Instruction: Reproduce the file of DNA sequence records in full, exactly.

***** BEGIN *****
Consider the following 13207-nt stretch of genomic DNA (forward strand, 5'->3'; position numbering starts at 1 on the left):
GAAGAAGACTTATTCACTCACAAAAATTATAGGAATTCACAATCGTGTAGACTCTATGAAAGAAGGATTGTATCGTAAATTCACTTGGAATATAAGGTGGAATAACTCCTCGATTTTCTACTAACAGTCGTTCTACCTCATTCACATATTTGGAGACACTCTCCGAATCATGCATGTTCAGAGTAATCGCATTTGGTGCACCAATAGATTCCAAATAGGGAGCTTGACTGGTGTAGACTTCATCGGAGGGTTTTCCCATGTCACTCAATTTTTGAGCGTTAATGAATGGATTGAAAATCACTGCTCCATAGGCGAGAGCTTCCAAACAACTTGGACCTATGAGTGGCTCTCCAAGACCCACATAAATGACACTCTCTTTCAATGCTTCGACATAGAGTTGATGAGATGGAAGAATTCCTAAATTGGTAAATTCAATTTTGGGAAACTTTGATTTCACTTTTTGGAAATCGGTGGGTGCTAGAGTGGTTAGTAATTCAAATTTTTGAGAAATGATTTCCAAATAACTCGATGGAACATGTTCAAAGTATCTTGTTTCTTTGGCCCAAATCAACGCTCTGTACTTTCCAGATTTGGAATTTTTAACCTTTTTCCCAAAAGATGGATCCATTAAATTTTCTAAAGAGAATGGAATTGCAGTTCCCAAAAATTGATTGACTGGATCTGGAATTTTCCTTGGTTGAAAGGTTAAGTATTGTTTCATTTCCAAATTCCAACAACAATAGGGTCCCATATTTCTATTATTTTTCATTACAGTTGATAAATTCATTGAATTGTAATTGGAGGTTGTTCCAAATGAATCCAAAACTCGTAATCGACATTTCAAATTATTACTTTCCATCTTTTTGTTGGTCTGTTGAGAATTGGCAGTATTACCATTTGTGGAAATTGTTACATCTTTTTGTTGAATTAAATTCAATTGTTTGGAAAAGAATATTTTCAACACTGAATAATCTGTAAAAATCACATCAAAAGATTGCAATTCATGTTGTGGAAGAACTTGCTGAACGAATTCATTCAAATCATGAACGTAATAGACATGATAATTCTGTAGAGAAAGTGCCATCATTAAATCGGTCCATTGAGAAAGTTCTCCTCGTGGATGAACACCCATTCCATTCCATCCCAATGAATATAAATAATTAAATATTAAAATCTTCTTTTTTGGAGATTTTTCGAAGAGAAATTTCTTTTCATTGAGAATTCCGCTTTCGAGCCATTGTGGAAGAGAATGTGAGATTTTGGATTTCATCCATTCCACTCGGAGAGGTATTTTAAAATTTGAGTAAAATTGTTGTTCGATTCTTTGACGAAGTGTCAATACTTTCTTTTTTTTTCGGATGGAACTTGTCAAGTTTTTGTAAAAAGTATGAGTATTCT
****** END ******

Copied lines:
Consider the following 13207-nt stretch of genomic DNA (forward strand, 5'->3'; position numbering starts at 1 on the left):
GAAGAAGACTTATTCACTCACAAAAATTATAGGAATTCACAATCGTGTAGACTCTATGAAAGAAGGATTGTATCGTAAATTCACTTGGAATATAAGGTGGAATAACTCCTCGATTTTCTACTAACAGTCGTTCTACCTCATTCACATATTTGGAGACACTCTCCGAATCATGCATGTTCAGAGTAATCGCATTTGGTGCACCAATAGATTCCAAATAGGGAGCTTGACTGGTGTAGACTTCATCGGAGGGTTTTCCCATGTCACTCAATTTTTGAGCGTTAATGAATGGATTGAAAATCACTGCTCCATAGGCGAGAGCTTCCAAACAACTTGGACCTATGAGTGGCTCTCCAAGACCCACATAAATGACACTCTCTTTCAATGCTTCGACATAGAGTTGATGAGATGGAAGAATTCCTAAATTGGTAAATTCAATTTTGGGAAACTTTGATTTCACTTTTTGGAAATCGGTGGGTGCTAGAGTGGTTAGTAATTCAAATTTTTGAGAAATGATTTCCAAATAACTCGATGGAACATGTTCAAAGTATCTTGTTTCTTTGGCCCAAATCAACGCTCTGTACTTTCCAGATTTGGAATTTTTAACCTTTTTCCCAAAAGATGGATCCATTAAATTTTCTAAAGAGAATGGAATTGCAGTTCCCAAAAATTGATTGACTGGATCTGGAATTTTCCTTGGTTGAAAGGTTAAGTATTGTTTCATTTCCAAATTCCAACAACAATAGGGTCCCATATTTCTATTATTTTTCATTACAGTTGATAAATTCATTGAATTGTAATTGGAGGTTGTTCCAAATGAATCCAAAACTCGTAATCGACATTTCAAATTATTACTTTCCATCTTTTTGTTGGTCTGTTGAGAATTGGCAGTATTACCATTTGTGGAAATTGTTACATCTTTTTGTTGAATTAAATTCAATTGTTTGGAAAAGAATATTTTCAACACTGAATAATCTGTAAAAATCACATCAAAAGATTGCAATTCATGTTGTGGAAGAACTTGCTGAACGAATTCATTCAAATCATGAACGTAATAGACATGATAATTCTGTAGAGAAAGTGCCATCATTAAATCGGTCCATTGAGAAAGTTCTCCTCGTGGATGAACACCCATTCCATTCCATCCCAATGAATATAAATAATTAAATATTAAAATCTTCTTTTTTGGAGATTTTTCGAAGAGAAATTTCTTTTCATTGAGAATTCCGCTTTCGAGCCATTGTGGAAGAGAATGTGAGATTTTGGATTTCATCCATTCCACTCGGAGAGGTATTTTAAAATTTGAGTAAAATTGTTGTTCGATTCTTTGACGAAGTGTCAATACTTTCTTTTTTTTTCGGATGGAACTTGTCAAGTTTTTGTAAAAAGTATGAGTATTCT